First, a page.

Tamara is an incredibly good sailor and a great person to have on the team. She has a lot of energy and helps me with catering, which is the worst job (laughs).
Since SCA, there hasn’t been a women’s team. Do you miss that? Have you thought or talked about the possibility of having a women’s crew in this race?
Yes, there were some talks, but I wasn’t that involved. Before the women’s team SCA 2014/15, after the Maiden Team, there were actually no women in the Ocean Race from 2001/2. There was no way for women to get into the race at that time. So a women-only team was the only way for women to participate.
Since then, the Ocean Race has evolved. There are already many good women with Imoca experience, and after this race there will be even more. I would be happy to see a women’s team in the next Ocen Race.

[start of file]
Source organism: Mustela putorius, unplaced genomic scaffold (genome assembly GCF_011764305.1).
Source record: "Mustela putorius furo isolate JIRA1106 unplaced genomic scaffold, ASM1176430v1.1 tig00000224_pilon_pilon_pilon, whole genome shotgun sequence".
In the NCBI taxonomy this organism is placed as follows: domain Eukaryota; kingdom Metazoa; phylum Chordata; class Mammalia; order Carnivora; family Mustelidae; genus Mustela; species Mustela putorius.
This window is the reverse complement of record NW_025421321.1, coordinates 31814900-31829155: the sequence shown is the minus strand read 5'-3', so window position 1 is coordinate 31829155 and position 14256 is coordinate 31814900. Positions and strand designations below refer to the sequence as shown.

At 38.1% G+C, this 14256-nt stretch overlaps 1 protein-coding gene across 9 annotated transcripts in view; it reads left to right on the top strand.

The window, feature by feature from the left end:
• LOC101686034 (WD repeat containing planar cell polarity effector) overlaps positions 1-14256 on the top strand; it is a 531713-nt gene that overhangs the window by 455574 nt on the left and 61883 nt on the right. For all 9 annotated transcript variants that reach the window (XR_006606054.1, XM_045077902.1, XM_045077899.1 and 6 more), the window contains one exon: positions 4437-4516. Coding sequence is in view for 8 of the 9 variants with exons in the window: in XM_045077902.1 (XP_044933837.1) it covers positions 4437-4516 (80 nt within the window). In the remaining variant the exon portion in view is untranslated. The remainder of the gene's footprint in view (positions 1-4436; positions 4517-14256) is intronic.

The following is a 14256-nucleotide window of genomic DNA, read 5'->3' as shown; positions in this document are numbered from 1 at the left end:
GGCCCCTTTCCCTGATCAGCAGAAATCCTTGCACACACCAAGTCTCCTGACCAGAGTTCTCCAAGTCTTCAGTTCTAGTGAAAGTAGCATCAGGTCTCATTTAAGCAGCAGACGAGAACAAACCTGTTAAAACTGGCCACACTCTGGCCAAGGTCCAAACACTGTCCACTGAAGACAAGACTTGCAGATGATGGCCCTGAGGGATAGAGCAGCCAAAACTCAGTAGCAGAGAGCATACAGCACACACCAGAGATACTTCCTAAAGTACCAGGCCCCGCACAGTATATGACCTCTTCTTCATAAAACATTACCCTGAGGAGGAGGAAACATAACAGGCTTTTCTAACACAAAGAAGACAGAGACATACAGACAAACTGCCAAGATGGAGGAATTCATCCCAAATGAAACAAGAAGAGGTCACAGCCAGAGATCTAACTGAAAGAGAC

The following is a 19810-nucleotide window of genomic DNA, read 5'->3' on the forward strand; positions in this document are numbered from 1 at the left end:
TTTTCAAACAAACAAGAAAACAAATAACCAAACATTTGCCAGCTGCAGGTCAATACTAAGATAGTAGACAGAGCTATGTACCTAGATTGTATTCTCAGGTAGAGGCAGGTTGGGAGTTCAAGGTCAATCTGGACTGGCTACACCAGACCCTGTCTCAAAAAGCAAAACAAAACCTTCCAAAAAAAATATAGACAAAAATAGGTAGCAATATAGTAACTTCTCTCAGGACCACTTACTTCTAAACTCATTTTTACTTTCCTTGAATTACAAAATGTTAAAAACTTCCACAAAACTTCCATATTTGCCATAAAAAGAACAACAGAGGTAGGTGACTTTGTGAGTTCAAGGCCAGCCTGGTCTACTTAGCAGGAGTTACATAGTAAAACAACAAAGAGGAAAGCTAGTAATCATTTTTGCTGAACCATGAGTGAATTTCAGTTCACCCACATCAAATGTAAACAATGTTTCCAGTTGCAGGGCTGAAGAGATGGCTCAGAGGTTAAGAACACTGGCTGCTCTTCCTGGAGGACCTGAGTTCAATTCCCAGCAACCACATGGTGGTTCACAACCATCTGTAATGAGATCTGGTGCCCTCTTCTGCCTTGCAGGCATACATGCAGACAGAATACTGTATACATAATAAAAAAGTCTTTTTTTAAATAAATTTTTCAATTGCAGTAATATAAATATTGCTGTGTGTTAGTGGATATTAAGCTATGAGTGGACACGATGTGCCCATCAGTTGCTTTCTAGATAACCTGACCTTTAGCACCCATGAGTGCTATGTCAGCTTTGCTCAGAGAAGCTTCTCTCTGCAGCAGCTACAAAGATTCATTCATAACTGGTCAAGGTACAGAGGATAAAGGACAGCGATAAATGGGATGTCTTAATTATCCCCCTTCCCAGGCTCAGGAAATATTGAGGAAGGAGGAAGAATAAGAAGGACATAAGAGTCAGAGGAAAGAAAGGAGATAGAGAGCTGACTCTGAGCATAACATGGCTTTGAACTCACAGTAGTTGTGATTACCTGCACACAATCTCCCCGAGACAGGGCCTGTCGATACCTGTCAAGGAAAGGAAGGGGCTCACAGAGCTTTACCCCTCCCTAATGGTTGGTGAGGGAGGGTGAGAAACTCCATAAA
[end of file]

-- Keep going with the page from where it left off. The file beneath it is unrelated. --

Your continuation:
Imoca versus VO65: You’ve sailed both. What is the biggest difference, and what is the biggest challenge now?
Being below deck on an Imoca is the biggest challenge for me as a pit: the autopilot is unfamiliar to me because I no longer have feedback from the skipper. Also, I’m inside and can’t see the sail trim and the waves. It’s a whole new way of sailing. I rely a lot more on numbers. It’s a steep learning curve for me.
The overview is provided by the on-board computer and radar © Guyot Environnement - Team Europe
You’re responsible for trim on board. How does that work?
When we sail offshore, there are three of us on deck. The change of watch on deck is every three hours. In the first hour and a half, you assist the skipper on the winches and trim. In the second half, you take over or control the autopilot – if it’s running – and do the main trim. Basically, we all have the same tasks.